Review: Tim Hill’s 'HOP'ing Latest Rarely Reaches High Altitude, But Works Its Visual Magic
At first glance ‘HOP’ is way too familiar, right? Live action film with talking rodents who interact and coexist with humans. Hmm… haven’t we seen that before? Oh, yeah, The Chipmunks! Remember those little annoying bundles of joy? It’s no secret the déjà vu feeling is apparent considering Director Tim Hill is behind this Easter-based story of fictional dreams and living them up, along side the creators of ‘DESPICABLE ME’ (2010). Cute, ey? Well, yeah, to a certain degree, and with the successes of the films created by those involved with ‘HOP,’ why wouldn’t they have a winner with this one as well?
Nowadays, this kind of movie “magic” no longer “Wows” anyone, so if there’s something that needs to be on point when piecing these films together is: One, the script and two, cast!
‘HOP’ was able to acquire a star in Russell Brand, whose career has been growing since his days of ‘FORGETTING SARAH MARSHALL’ (2008), which created a spin-off titled ‘GET HIM TO THE GREEK’ (2010), as well as rehashing the role of Arthur in ‘ARTHUR,’ which will be released April 8, 2011. In ‘HOP,’ he’s the voice of “E.B.” (Easter Bunny), who at an early age takes all of his father’s (Hugh Laurie) successes for granted by drumming up dreams which lives on for years, until that one day where he protests his father’s idea of handing down the business of delivering candy on Easter for Tinsel Town (Hollywood), where he starts to venture out on what he really wants to do—keep drumming his way to fame and fortune.
Amidst E.B.’s rocking journey, he comes across “Fred” (X-Men’s Cyclops, or James Marsden to some of you!), an out-of-work slacker who accidentally injures E.B., and must take him in as he recovers. During Fred’s struggles with the world’s most troublemaking, hyperactive, houseguest, both will learn what it takes to finally grow up.
Simultaneously disappointing their folks, life has strange ways of presenting both Fred and E.B. with situations that allows them to explore their love, as well as appreciate the art of how harsh reality can be when trying to realize what’s fictional.
On one hand we have E.B. driving Daddy E.B. crazy due to desperately needing to hand down the family business which sparks the interest of “Carlos” (Hank Azaria) who spares no opportunity at landing that spot even though he’s a chick(en), while Fred’s just a typical hop-along loser with no idea what the hell it is he wants in life, further deepening resentment from those around him—especially his family!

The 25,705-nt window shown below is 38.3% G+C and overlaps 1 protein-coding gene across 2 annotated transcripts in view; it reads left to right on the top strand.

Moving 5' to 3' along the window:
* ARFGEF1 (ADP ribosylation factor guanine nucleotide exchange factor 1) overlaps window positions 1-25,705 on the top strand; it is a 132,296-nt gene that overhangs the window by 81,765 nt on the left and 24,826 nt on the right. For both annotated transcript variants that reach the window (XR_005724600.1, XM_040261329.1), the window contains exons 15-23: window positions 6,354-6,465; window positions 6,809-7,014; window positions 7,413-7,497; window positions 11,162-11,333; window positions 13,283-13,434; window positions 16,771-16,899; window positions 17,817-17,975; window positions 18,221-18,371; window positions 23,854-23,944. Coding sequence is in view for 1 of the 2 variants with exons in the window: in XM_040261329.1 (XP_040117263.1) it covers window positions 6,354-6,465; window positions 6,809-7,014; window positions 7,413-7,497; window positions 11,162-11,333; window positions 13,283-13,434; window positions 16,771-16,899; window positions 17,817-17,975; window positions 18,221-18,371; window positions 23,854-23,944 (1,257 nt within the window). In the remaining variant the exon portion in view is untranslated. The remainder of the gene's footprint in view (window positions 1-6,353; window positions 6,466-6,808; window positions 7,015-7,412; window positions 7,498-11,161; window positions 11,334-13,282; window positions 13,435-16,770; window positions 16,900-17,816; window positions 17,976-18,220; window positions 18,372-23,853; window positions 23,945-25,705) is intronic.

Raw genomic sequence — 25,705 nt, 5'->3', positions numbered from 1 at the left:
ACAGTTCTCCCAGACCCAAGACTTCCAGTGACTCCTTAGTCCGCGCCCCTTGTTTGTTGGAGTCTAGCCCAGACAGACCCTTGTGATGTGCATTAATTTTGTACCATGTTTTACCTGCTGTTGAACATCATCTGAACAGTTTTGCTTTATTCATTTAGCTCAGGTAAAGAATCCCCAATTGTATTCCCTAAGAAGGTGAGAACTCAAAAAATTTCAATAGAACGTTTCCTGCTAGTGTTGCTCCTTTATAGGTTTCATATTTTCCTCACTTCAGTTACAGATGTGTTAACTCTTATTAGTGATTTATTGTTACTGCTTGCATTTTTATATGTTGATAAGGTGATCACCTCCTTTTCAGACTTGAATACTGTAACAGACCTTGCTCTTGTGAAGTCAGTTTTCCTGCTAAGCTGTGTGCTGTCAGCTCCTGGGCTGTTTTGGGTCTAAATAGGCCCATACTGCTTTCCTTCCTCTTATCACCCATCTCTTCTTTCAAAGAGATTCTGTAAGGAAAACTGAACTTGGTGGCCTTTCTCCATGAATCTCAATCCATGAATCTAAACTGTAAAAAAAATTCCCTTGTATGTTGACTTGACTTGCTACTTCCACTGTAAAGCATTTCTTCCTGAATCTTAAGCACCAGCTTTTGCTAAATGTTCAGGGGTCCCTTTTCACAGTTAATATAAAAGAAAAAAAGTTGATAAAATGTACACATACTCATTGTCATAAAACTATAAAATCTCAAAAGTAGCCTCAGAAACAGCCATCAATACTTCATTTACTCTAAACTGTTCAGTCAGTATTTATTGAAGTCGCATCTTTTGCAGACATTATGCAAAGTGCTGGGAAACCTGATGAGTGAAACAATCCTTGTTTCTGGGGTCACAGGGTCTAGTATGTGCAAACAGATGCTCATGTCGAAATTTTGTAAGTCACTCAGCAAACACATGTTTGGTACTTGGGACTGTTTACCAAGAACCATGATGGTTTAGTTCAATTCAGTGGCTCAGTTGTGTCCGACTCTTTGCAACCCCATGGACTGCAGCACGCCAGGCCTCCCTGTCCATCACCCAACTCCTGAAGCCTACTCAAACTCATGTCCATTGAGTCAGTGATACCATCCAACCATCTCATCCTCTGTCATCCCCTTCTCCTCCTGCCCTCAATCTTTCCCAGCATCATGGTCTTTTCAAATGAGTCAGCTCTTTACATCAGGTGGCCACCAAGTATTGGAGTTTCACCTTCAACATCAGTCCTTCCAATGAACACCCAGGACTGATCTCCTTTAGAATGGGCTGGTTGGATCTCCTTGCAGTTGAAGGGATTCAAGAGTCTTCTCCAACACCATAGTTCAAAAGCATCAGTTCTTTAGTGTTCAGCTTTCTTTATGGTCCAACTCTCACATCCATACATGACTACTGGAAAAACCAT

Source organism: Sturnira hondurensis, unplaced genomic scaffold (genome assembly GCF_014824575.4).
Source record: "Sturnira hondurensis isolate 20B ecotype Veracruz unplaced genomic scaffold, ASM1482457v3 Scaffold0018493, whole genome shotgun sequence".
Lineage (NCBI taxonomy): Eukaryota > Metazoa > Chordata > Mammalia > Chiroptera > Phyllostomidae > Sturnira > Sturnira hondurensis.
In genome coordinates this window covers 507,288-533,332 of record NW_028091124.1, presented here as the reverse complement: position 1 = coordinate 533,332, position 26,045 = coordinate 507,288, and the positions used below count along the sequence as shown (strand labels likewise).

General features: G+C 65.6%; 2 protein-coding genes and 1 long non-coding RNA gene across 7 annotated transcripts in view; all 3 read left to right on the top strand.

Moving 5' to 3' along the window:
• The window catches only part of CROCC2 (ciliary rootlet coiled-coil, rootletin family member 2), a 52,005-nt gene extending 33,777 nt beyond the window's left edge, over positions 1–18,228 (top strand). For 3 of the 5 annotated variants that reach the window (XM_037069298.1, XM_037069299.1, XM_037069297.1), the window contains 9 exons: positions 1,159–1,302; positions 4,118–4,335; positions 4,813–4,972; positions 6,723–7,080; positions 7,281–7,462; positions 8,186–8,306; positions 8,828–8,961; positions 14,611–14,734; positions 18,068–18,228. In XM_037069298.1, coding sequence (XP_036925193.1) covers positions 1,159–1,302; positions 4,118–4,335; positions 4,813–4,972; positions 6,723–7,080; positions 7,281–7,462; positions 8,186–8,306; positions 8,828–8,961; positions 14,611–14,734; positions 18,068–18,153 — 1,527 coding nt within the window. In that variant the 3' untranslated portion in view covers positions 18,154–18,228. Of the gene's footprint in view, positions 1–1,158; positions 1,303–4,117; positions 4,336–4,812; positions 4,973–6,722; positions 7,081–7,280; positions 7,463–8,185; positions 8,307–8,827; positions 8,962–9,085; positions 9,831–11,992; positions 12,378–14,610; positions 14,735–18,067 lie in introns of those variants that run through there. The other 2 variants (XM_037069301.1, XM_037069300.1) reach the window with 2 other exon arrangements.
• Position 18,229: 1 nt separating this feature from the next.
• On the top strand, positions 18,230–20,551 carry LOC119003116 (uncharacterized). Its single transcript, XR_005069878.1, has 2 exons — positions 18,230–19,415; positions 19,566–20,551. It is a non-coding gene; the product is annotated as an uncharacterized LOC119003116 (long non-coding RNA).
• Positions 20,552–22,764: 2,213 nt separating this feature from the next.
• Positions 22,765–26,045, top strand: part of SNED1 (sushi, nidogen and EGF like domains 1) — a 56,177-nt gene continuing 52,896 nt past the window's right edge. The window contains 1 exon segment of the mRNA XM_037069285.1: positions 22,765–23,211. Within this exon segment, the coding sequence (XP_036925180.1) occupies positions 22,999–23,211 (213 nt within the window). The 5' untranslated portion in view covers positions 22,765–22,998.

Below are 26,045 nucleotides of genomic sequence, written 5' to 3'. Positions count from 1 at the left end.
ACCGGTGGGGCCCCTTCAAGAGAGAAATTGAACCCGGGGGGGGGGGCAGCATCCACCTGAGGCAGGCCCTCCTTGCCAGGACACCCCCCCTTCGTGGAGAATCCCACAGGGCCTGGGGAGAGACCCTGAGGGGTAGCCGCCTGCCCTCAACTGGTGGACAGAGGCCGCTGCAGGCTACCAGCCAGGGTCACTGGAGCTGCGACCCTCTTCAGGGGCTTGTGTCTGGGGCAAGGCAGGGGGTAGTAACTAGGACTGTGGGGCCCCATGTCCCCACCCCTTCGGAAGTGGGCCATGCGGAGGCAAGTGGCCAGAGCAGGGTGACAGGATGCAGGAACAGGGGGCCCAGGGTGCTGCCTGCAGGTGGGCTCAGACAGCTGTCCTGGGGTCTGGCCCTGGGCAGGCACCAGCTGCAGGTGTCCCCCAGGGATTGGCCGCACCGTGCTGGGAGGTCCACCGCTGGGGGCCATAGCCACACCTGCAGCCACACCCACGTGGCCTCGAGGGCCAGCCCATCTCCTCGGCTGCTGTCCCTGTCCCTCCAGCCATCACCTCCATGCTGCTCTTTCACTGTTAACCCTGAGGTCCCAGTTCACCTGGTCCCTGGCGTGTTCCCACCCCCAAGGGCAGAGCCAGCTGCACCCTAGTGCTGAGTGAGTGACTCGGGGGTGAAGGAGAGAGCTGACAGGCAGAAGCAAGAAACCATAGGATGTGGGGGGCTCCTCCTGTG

A journey which jumps from one frame to the next, the script to an extent seemed a bit rushed. At least for me it seemed that way, seeing as everything from dialog to monologue seemed like I was watching a TV Sitcom rather than an actual film. Maybe it was budget, maybe it was timing, maybe it was editing, who knows? But for some reason although thorough in building up who’s who, the film was way TOO fast and it took some time for me to really sit and soak in what I had seen. (David Hasselhoff!? WTF!?)
It doesn’t mean it was a bad film, because it wasn’t. I found it quite enjoyable and preferred to watch one rodent on screen, while sporadically viewing others, therefore, from that perspective; I found it a lot more enjoyable than those annoying chipmunks. The humanistic aspect of it when watching Fred, his family, and life as a whole was interesting, as millions of us find ourselves in Fred’s situation, but I really didn’t feel any of Fred’s obligations or concerns. For someone who’s out-of-work during contemporary times, his attitude is way too laid back. And further more when his parents (Gary Cole and Elizabeth Perkins) aren’t shedding a dime and pushing him out, that’s enough to strike a spark under anyone’s rear and get them moving!
The end result, it’s simply a film, so suspending reality is a necessity—especially when considering this film’s about a freaking Easter Bunny!
To much avail, the film’s cute and although what I’m a bout to say may drop the value of what hangs between my legs, it’s reality, therefore, I have no shame in saying I found it cute, funny in certain parts and it allows a child to sort of piece some kind of back-story regarding The Easter Bunny, as well as allow grown-ups to work up our own questions regarding Easter and its characters.
Personally: It’s all religious crap which stems from the day’s core, but I’m okay with fiction from time to time!
Will this film be a blockbuster like ‘DESPICABLE ME’ (2010) or any of the chipmunk movies, I don’t know, I can’t answer, but I do know as we close in on the holiday itself, there’s an audience for it (mainly children), and I think it’s something to present to kids if you want them to sit and shut up for an hour and change.
GRADE: C+ / GENRE: Comedy, Kids/Family, Animation and Holiday / ROARS: 3 out of 5
RATED: PG / RUN TIME: 1 Hr. 35 Min.
STARRING: Russell Brand, James Marsden, Hank Azaria, Hugh Laurie, Gary Cole, Elizabeth Perkins, Kaley Cuoco
DIRECTOR: Tim Hill
(Opens Friday, April 1, 2011)
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